NJ cops shoot 9 times, kill black man who had his hands up
The video shows two New Jersey cops in Bridgeton pulling over a black sedan. Initially nothing seemed to be a problem as the officers, Braheme Days and Roger Worley asked the driver Leroy Tutt, 46,to show them his drivers license.
Tutt who had been traveling with a passenger, 36-year-old Jerame Reid– also sitting up front – had been told that he had been pulled over because he had failed to halt at a stop sign.
However, the situation began to escalate as they officers changed their tune and shouted at Tutt and the Reid to show them their hands. The driver’s left hand can visibly be seen out of the window. The police told the driver and the passenger to stay still or they would kill them if they moved.
Both law enforcement officers drew their weapons and began to search the car. They said they found a gun in the glove compartment and subsequently told Reid not to move. He can be heard saying, “let me out.”
Despite having both his hands outside of the window, officer Worley and Days opened fire and killed Reid, firing nine bullets in the process.
The driver later got out of the car and was arrested by police officers, with back-up quickly arriving on the scene. Both police officers, Days, who is black and Worley, who is white have been placed on administrative leave.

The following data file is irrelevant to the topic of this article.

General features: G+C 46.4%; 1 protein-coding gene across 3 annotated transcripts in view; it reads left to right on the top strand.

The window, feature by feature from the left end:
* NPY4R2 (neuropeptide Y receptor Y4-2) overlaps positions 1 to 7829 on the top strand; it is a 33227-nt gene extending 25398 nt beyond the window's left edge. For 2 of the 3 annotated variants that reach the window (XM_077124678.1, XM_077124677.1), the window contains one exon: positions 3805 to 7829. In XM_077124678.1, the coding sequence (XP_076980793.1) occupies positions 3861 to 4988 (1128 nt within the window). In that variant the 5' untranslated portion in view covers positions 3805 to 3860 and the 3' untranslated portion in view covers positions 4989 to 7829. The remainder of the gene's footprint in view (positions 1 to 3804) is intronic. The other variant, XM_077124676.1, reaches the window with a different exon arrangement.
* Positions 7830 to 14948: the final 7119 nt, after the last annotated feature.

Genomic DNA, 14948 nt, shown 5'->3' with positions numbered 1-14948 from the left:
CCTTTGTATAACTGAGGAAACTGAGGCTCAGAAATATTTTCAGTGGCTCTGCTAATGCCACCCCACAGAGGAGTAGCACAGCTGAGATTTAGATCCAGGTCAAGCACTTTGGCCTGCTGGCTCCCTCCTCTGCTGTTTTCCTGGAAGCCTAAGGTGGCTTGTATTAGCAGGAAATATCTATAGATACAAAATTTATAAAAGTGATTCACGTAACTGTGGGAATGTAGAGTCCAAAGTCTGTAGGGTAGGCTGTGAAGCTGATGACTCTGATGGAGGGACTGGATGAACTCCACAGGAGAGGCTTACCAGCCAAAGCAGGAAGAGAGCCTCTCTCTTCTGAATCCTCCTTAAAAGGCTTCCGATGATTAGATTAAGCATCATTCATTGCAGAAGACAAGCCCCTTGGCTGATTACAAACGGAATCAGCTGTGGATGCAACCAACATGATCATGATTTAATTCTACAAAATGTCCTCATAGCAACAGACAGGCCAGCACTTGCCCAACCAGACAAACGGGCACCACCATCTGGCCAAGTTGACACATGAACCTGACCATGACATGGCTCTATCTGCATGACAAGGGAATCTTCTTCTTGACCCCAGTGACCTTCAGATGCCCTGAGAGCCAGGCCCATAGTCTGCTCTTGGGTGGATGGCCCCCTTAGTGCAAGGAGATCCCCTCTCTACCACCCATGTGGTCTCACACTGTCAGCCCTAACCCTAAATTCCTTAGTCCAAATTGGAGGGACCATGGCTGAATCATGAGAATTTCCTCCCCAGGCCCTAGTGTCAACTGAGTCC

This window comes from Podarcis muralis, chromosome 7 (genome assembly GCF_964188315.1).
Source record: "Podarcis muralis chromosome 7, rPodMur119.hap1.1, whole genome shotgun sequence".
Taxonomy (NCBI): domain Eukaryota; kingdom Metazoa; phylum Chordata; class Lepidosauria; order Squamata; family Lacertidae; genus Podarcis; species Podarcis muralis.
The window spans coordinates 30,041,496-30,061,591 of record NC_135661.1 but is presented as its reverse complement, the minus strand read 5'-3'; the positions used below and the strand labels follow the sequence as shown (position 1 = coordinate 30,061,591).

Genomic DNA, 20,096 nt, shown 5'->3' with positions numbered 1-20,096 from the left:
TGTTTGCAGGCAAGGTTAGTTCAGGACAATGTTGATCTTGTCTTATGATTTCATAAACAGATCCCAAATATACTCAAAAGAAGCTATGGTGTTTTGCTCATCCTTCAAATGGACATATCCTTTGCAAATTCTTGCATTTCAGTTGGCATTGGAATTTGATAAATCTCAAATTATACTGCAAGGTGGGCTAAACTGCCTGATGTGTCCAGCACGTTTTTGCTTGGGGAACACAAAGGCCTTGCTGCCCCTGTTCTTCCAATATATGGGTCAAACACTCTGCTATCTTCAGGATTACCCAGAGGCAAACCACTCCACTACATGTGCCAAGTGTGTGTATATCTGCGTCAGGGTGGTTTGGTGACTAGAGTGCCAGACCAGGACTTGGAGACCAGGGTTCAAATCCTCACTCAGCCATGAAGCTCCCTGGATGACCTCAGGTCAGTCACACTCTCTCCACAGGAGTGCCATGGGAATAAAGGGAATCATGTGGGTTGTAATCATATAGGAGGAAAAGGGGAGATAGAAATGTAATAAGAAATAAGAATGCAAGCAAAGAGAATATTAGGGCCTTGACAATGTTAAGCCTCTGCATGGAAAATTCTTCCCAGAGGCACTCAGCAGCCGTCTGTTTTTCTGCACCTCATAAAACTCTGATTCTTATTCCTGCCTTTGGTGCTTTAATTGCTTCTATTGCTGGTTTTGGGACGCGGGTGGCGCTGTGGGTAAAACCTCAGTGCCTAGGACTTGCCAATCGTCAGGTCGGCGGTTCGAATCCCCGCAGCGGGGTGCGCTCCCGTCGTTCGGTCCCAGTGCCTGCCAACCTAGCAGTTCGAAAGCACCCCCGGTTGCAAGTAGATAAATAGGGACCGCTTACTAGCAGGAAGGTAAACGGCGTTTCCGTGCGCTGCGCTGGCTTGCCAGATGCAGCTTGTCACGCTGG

This is the latest of a series of shootings that has been caught on a dashcam. Last week Montana police released a graphic video of a Billings police officer sobbing after killing an unarmed man who was high on methamphetamine last April. The jury in a coroner’s inquest found the officer was justified in the shooting.
Billings Police Officer Grant Morrison killed Richard Ramirez, 38, in April 2014 after he thought he saw Ramirez reach for a gun. The victim was high on methamphetamine and riding in the backseat of a red sedan. The footage of their interaction and Morrison’s subsequent reaction was captured on the police car’s dashboard-mounted camera.
The Yellowstone County Attorney is not expected to file any charges after the jury's decision. However, the Ramirez family said they intended to file a lawsuit accusing Morrison and the Billings Police Department of racial profiling against the half-Mexican man, the Associated Press reported. Under Montana law, coroner’s inquests are required for officer-involved shooting deaths or when someone dies in custody.